Things were progressing nicely until the home inspection. I used a very thorough home inspector, who literally spent over 3 hours going through the house. He found a few things, but no deal breakers until he got to the roof. The roof was a 20 year old “three tab” asphalt shingle roof. I was expecting to replace it within 2 years, but the shingles weren’t torn or curled. Apparently, the roofers hadn’t sealed the drip edge correctly however, and over the years the plywood decking had rotted out. Not the end of the world, right? Except that in Florida, homes over 30 years need to have what is called a “4 point” inspection…..before they can be insured. Essentially, this is a basic inspection that says the house is habitable. There wasn’t an extra cost, it was just part of my regular home inspection. Anyway, the roof is obviously very important….and one of those 4 points covered.
Without insurance, we couldn’t close on our financing. Without the loan, we weren’t going to be closing on the house. The dominos were falling. We passed along the inspection results and the listing agent’s first comment was…. “I told you they aren’t going to pay for a new roof”. Once we explained that we were not able to perform and close until a new roof was on the house, and no one else could get financing either. We also weren’t going to put a new roof on a house we didn’t own. His second comment was, “well I can find someone who will give the roof a passing inspection”. Ugh?! I assure you that there is no way I am risking my two professional licenses, as well as fines and jail time, in order to commit mortgage/insurance fraud.
At that point I got creative. From experience I ballparked the new roof at between $12k-$13k. We gave the listing agent specs for the roof we wanted, as well as what I believed it would cost, and suggested we amend the contract to increase the purchase price $6k…..but make closing contingent on having a new roof installed by a licensed/bonded contractor….that met our specs. Essentially, we were paying half the cost of the new roof. We thought it was a win-win. What did we hear……no response from the sellers. None.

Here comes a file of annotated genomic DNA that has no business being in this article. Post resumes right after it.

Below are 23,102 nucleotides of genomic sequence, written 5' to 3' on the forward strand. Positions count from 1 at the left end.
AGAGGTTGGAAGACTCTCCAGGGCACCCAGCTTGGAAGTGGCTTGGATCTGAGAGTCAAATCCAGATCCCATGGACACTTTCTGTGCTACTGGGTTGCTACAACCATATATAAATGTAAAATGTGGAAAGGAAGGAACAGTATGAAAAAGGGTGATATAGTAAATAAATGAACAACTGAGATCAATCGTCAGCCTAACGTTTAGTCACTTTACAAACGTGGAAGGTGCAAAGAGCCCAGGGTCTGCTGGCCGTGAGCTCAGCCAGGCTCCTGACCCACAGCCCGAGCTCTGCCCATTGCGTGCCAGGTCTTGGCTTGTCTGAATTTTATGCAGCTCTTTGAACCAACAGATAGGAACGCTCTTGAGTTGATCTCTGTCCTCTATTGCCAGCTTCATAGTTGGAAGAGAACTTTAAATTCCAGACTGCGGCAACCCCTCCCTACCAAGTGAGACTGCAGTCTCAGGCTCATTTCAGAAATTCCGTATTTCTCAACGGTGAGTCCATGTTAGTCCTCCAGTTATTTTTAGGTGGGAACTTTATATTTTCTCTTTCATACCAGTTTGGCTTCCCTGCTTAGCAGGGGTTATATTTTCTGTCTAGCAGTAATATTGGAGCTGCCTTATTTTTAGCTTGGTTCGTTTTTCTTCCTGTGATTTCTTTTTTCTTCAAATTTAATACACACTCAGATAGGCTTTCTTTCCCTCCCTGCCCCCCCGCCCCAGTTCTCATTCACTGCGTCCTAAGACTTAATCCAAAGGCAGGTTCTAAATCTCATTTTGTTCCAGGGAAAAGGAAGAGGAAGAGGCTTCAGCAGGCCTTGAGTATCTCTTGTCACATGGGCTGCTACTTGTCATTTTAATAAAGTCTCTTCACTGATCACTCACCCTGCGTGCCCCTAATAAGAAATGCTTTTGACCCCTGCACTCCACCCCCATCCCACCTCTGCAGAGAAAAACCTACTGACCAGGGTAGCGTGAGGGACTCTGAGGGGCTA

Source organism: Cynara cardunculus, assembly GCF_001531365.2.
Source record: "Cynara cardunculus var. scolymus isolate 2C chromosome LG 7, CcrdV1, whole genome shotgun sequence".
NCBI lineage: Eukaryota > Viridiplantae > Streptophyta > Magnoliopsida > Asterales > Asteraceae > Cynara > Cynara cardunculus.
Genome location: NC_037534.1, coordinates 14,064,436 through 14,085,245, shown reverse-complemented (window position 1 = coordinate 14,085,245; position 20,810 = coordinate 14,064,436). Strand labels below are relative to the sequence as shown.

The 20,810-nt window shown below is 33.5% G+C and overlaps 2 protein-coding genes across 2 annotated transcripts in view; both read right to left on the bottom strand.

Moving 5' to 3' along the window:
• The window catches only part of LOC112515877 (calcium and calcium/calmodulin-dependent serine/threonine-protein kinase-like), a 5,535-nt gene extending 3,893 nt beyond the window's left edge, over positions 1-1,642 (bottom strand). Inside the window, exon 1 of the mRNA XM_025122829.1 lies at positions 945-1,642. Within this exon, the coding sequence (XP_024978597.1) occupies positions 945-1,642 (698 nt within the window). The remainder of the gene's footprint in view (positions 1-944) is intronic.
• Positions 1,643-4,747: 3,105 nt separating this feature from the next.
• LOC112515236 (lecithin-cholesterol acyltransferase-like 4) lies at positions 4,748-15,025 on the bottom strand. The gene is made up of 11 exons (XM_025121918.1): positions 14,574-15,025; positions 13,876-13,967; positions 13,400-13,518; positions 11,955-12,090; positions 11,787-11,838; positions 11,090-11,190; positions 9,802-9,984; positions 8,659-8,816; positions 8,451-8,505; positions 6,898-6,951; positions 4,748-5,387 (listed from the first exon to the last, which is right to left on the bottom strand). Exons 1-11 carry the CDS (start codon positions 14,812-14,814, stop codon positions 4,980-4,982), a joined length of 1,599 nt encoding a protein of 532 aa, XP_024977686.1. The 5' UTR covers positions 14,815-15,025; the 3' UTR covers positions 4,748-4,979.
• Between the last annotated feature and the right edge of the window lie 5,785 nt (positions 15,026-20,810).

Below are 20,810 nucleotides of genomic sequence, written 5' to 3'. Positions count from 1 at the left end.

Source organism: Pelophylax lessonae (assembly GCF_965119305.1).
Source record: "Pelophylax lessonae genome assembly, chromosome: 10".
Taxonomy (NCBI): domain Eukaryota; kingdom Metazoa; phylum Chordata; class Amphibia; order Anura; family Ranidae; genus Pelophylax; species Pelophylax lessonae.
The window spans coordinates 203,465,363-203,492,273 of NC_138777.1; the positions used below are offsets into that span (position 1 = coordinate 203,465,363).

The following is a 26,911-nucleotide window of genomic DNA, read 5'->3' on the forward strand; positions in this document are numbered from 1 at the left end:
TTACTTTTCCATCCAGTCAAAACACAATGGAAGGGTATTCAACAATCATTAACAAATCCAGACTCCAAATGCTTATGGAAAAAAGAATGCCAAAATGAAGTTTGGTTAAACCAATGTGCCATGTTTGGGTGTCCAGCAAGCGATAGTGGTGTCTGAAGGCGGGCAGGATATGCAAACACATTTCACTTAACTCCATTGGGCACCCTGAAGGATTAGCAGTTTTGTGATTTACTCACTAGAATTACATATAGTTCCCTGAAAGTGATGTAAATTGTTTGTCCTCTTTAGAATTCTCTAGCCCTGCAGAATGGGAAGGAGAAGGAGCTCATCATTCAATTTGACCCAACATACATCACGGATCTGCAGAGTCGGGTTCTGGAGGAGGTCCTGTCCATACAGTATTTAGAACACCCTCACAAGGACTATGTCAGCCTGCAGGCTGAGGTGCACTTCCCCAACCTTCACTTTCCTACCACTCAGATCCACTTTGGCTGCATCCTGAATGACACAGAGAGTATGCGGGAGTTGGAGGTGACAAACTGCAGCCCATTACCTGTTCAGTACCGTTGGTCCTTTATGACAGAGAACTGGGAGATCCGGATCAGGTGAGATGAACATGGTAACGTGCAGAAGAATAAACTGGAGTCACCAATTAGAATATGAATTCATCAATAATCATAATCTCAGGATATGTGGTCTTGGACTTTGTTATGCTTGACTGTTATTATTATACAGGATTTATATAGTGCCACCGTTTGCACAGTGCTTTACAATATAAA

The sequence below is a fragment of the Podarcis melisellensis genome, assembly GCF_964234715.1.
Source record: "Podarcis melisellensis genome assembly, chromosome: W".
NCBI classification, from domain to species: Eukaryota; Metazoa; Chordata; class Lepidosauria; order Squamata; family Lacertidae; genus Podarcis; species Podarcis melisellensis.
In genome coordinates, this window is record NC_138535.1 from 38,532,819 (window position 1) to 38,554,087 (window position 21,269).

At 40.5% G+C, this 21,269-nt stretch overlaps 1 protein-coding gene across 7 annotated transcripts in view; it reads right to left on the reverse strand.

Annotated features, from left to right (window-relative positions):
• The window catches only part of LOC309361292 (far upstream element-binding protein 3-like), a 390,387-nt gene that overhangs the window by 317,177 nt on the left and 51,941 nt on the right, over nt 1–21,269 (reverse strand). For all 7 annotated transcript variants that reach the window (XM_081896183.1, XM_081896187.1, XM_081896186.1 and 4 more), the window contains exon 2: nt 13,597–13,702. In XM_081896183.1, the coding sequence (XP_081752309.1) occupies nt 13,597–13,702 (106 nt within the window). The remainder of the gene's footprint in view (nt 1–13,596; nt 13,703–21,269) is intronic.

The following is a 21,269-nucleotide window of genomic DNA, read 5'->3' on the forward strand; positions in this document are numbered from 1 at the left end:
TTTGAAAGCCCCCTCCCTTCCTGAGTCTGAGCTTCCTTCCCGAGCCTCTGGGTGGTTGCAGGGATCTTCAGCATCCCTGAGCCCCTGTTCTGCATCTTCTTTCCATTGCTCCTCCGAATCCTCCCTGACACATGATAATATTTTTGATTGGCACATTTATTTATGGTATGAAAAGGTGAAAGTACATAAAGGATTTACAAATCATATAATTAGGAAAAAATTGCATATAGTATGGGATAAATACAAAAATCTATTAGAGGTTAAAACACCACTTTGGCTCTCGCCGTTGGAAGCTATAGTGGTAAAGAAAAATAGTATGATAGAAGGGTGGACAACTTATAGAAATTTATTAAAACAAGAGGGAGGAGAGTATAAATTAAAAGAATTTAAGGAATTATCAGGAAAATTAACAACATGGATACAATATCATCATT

So a day and a half later, we terminated the contract before our escrow deposit had gone non refundable. We literally heard nothing. No communication at all. I thought it was crazy….and fishy…..but sometimes real estate is that way. I’ve seen it before and I’ll see it again. The real kicker though was that they relisted the property a couple days later……for less money……and including a new roof. You read that right. The new asking price is 5% more than the last deal we offered them…..and we had already been under contract for weeks.
What are we going to do? Well we think things usually happen for a reason. This Thursday would be a full week since they relisted the property. We’ll reach out to them on Friday, and see if they have selected a roofer……and request a copy of the receipt indicating the roof they selected. If they communicate with us, and the roofer is legitimate, we’ll probably put in another offer in the low $270,000s. Will they take it, who knows. I have to say though, this is damnedest seller/agent combination I’ve ever worked with. They don’t even seem to want to help themselves.
Oh well, enough wasting our time on stupid people. Back to enjoying the flexible independence, Denver, great friends like the 1500s family, and Denver Startup Week.
How about you…..do you have a crazy real estate transaction story?